Chatwood to have second Tommy John surgery

Chatwood to have second Tommy John surgery

PITTSBURGH -- On two occasions, rehab went well for Rockies right-hander Tyler Chatwood right up until a hitter stepped into the batter's box against him. But when the intensity increased, the command went away. It left him and the club little choice but to schedule season-ending Tommy John surgery next week.

According to Rockies head athletic trainer Keith Dugger, pain isn't the issue as much as the lack of command, which led to the conclusion that Chatwood's ulnar collateral ligament is compromised. This is his second UCL; the first was replaced when he was a 16-year-old.

Chatwood, 24, was placed on the disabled list on April 30 with a right flexor tendon strain. But that was simply the latest injury in the elbow area. Last year he had troublesome inflammation, and after the season he had bone chips removed. This year, after the flexor tendon strain, the Rockies three times did plasma-rich protein injections. None of that made the elbow strong enough to withstand intense pitching.

"When you start seeing these multiple diagnoses of different injuries in the elbow, you always think of the ligament," Dugger said. "He didn't, per se, tear this ligament, but it's deficient.

"He never had a problem at all with his throwing program, never had a problem throwing bullpens. It was every time he got to hitters, he had no command, no strength and that's where we are today."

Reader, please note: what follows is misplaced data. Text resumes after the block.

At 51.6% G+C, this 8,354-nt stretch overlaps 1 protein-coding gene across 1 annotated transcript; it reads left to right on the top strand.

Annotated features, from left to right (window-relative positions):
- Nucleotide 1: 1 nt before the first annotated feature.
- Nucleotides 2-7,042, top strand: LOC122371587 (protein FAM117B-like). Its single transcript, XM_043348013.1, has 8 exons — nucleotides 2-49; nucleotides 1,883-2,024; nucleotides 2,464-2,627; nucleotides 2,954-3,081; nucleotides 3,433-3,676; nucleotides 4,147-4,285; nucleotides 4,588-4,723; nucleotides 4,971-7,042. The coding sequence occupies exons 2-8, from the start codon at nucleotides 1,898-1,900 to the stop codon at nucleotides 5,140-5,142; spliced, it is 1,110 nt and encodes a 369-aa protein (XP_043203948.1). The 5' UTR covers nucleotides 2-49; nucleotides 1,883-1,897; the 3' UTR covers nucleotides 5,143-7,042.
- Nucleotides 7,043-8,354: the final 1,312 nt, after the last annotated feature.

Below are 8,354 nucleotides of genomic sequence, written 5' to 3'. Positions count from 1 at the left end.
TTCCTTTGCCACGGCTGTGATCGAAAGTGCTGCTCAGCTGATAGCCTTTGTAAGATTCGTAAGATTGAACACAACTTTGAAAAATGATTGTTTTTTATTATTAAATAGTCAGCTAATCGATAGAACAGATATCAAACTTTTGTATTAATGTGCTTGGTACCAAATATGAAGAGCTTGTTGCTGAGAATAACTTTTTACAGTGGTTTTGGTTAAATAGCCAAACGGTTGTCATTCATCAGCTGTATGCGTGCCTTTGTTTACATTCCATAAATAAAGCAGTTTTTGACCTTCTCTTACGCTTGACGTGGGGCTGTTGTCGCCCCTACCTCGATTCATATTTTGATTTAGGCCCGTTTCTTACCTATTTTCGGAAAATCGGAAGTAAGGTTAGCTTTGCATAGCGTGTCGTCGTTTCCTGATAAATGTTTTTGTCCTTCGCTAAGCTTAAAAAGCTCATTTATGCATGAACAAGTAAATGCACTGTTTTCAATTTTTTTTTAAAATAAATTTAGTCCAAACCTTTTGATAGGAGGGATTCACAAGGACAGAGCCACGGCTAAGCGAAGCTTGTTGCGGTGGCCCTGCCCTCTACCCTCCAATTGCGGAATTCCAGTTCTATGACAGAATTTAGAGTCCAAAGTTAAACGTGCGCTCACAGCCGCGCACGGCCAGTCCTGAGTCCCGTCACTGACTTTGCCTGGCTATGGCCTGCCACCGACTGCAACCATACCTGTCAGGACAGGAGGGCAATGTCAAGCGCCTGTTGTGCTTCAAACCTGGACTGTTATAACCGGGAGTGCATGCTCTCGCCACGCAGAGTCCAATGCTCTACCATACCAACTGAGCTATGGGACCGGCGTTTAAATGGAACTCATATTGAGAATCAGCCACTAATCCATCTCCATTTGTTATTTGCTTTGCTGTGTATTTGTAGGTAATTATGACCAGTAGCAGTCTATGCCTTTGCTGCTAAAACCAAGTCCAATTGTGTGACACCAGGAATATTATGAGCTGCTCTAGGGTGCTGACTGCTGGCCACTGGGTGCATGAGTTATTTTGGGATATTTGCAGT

Rockies orthopedic surgeon Dr. Thomas J. Noonan, noted orthopedic surgeon Dr. James Andrews, Rockies rehab coordinator Scott Murayama, Dugger and Chatwood all decided upon the surgery. He is expected to be out of action for more than a calendar year.

Rockies left-handed pitcher Brett Anderson recently returned from a broken left index finger. For much of his time down, he and Chatwood were throwing partners.

"He's a young guy and he works hard, so I expect him to come back next year and be as good if not better than he was before," Anderson said. "But it's tough to see somebody you work out with -- we were step-for-step for the most part."

Manager Walt Weiss said, "I feel real bad for Chatty. But at the same time, he's very young. He has a lot of career still ahead of him. He'll come back and he'll be a real good Major League pitcher, just like he was before."

Thomas Harding is a reporter for Follow him on Twitter @harding_at_mlb. This story was not subject to the approval of Major League Baseball or its clubs.